Researchers have determined that healthy premature babies can have as much success breastfeeding as full-term babies.
The study, conducted by researchers at UBC Okanagan’s School of Nursing and the University of Hong Kong, involved 2,700 pairs of mothers and infants and included two different survey groups—one in 2006/07 and another in 2011/12. The mother-infant pairs were monitored from birth to 12 months or until breastfeeding ceased.
“An early-term birth is associated with adverse neonatal outcomes that may impede breastfeeding, especially when compared with a full-term birth,” says Marie Tarrant, director of the School of Nursing. “However, the effect of early-term birth on exclusive breastfeeding duration among healthy normal weight infants is unclear.”
Breastfeeding provides numerous benefits to infants and can potentially offset the effects of early-term birth, explains study author Heidi Fan. Traditionally, full-term births are those from 37 to 42 gestational weeks. However, previous research has shown that infants born early-term from 37 to 39 gestational weeks have a greater incidence of adverse respiratory outcomes, extended hospital stays, newborn sepsis or admission to a neonatal unit. And until now, it was also believed they might be less successful at breastfeeding.
The researchers wanted to examine the correlation between early-term births and how long these infants breastfed. Of the babies in the study who were all healthy at birth, 32 per cent were born early-term. By two weeks postpartum, half of the infants in the study were not exclusively breastfed and by three months, more than half of the participants had stopped breastfeeding completely.
“Some studies show that early-term birth is associated with a shorter breastfeeding duration while others show no association at all,” says Fan. “And there are only two studies that we are aware of that have examined the effect of gestational age in term infants when it comes to exclusive breastfeeding duration, again with conflicting findings.”
Research assistants contacted the study participants, who were from four different hospitals in Hong Kong, when the infants were one, two, three, six, nine and 12 months old or until breastfeeding stopped.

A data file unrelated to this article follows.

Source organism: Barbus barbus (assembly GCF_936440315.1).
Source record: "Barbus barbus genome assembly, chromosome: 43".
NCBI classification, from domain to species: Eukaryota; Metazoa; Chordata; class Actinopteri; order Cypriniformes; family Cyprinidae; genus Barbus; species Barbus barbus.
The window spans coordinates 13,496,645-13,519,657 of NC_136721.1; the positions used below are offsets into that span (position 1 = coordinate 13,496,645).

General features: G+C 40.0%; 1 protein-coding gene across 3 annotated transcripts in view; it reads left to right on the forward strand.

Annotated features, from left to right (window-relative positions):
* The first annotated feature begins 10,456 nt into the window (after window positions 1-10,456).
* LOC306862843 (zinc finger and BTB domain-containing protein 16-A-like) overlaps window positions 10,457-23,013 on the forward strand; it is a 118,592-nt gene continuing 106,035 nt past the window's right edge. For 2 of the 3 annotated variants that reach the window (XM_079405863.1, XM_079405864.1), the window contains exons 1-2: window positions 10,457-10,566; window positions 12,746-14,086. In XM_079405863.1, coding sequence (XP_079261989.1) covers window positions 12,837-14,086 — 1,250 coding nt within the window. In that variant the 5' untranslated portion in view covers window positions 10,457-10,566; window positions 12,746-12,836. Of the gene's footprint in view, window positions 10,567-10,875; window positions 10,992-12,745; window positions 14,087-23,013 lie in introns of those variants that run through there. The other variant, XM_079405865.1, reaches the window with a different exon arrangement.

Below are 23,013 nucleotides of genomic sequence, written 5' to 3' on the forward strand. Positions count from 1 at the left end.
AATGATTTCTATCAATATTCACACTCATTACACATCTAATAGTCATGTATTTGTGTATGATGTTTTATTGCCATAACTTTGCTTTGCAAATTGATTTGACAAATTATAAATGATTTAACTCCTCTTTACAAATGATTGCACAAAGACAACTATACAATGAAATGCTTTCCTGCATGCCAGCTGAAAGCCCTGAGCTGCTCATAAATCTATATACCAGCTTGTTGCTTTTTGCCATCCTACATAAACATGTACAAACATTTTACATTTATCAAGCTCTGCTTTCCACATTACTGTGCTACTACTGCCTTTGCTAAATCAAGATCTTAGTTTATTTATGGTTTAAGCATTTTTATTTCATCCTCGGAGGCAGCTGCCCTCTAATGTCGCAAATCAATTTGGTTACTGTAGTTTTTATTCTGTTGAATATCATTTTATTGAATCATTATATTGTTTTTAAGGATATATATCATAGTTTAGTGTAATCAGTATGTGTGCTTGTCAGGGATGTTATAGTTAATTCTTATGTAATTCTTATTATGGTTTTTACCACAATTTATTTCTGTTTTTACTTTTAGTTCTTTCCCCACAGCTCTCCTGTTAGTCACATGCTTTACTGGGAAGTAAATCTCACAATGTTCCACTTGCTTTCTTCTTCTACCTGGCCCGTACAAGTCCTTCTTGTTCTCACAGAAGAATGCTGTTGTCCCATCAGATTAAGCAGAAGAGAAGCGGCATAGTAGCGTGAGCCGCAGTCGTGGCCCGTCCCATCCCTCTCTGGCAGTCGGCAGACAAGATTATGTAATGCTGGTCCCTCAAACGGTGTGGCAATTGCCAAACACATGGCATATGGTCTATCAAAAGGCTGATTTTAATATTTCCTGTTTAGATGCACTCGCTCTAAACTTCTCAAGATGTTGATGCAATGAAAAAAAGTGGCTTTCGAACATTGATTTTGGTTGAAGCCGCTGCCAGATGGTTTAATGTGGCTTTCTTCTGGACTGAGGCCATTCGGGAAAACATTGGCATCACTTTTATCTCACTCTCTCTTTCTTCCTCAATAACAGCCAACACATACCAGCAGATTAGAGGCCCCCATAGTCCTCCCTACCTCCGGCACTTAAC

Participants with early-term and full-term babies reported the average time they stopped breastfeeding was at nine weeks. Notably, the average times for mothers of both early- and full-term babies to stop exclusively breastfeeding was two weeks of age.
“Our findings contrast with the conclusions of some existing studies, where early-term birth was significantly associated with breastfeeding cessation,” says Fan. “A possible explanation for this difference is that our study included only normal-weight infants who did not have serious obstetrical or neonatal complications and admission to the neonatal intensive care unit.”
Fan says their study determined there is no significant increase in the risk of breastfeeding cessation between early-term and full-term infants.
“Consequently, in this sample early-term infants may have been more similar to full-term infants when compared with participants in other studies and this may explain why we were unable to find any differences in breastfeeding duration between the two groups. Our study findings therefore suggest that the shorter breastfeeding duration in early-term infants found in other studies may be due to the postpartum and neonatal complications associated with early-term birth rather than the actual effect of gestational age.”
While Fan says they found no association between early and full-term birth when it came to the duration of breastfeeding, she does suggest more research is needed in particular to determine the duration and success of breastfeeding for infants of early-term birth who may have other neonatal complications.
“It is also important for clinicians to recognize that mothers who give birth to early-term infants with neonatal complications may need individualized support to achieve their breastfeeding goals,” she adds.
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